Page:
- NextEra Energy Partners has reached a deal to sell its Canadian portfolio of renewable generation, as the company seeks to move the capital back into the United States to take advantage of the lower corporate tax rate.
- Canada Pension Plan Investment Board will pay $582 million and assume $689 million in debt, for approximately 400 MW of wind and solar generating facilities located in Ontario.
- President Trump's push to lower the corporate tax rate has led several energy companies to make adjustments, including utilities lowering rates. Beginning this year, the corporate rate dropped from 35% to 21%.
NextEra floated the idea of selling its Canadian assets during its January earnings call and has since moved quickly. The company says it expects the sale to close during the second quarter of this year. With the funds returned to the United States, the lower corporate tax rate will boost the funds available for distribution.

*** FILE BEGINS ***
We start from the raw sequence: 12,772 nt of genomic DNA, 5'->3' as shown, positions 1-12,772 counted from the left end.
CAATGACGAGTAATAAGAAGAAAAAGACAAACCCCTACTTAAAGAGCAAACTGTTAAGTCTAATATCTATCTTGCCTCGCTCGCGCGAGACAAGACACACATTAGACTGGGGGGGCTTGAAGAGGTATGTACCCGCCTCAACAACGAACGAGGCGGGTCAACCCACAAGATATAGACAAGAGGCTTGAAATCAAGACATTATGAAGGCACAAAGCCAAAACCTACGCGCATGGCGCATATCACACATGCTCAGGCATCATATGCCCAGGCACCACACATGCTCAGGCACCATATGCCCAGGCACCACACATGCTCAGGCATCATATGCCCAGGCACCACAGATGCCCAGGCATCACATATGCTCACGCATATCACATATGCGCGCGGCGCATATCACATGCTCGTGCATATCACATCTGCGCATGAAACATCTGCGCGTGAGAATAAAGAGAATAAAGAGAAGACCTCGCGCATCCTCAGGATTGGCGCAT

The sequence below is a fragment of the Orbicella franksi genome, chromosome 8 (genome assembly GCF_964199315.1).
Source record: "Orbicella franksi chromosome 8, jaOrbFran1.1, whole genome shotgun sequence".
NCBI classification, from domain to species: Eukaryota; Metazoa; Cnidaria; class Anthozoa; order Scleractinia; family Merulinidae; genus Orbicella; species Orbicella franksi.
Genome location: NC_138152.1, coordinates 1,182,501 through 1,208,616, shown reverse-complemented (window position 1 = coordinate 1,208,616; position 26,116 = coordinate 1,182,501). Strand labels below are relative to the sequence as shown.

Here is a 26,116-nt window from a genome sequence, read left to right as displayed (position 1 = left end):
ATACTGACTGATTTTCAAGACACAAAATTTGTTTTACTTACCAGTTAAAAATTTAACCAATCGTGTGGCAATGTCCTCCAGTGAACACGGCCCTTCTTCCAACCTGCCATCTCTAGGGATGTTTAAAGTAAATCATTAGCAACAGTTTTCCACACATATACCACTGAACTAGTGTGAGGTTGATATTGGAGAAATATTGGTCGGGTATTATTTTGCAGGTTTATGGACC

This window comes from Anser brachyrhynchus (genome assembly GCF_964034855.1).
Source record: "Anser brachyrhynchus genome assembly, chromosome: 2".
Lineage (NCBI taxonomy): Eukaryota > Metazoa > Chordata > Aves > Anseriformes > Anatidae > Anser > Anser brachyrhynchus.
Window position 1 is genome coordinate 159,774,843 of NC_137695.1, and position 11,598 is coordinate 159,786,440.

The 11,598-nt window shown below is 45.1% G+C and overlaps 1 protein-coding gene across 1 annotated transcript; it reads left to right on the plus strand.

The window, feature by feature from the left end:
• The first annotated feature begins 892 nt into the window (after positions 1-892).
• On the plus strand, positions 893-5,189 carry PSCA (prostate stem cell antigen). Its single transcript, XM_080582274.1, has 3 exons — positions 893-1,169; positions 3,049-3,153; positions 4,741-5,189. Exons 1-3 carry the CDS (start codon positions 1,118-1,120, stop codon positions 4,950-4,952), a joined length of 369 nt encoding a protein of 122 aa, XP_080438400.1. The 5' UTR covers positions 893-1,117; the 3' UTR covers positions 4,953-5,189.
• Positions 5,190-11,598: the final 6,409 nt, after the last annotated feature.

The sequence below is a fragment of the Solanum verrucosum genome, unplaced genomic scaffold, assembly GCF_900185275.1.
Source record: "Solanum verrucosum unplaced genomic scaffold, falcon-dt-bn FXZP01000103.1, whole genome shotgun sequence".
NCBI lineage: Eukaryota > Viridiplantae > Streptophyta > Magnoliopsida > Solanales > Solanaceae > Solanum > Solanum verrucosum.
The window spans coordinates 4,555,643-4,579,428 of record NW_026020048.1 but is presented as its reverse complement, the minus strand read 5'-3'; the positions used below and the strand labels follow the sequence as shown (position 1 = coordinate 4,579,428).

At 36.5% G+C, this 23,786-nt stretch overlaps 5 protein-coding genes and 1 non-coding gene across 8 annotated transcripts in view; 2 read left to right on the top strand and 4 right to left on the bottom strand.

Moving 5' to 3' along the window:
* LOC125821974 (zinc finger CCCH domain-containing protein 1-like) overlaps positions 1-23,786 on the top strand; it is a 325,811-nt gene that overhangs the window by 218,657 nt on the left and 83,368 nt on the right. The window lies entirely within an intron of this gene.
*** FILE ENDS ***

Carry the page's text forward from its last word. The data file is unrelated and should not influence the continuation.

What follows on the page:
NextEra CEO Jim Robo said the assets were sold at a 10-year average cash available for distribution (CAFD) yield of 6.6%. Included in the sale are six fully-contracted wind and solar assets, with an average contract life of approximately 16 years and 10-year average CAFD of $38.4 million.The sale includes four wind generating facilities totaling more than 350 MW and a pair of 20 MW solar generating facilities.
The corporate tax cut will be a double-edged sword for utilities, reducing their tax burden as well as their revenue. But for customers, the benefits are more clear, evidenced by a trend of states pushing utilities to return savings to customers.
Earlier this year, Florida Power & Light announced it would use federal tax savings to repair $1.3 billion in damage caused by Hurricane Irma last year and to avoid a rate increase. Regulators in Kentucky cited the lower rate in approving a smaller-than-requested rate increase for Kentucky Power Co. Virginia lawmakers rolled back a Dominion Energy rate freeze to return some funds to customers.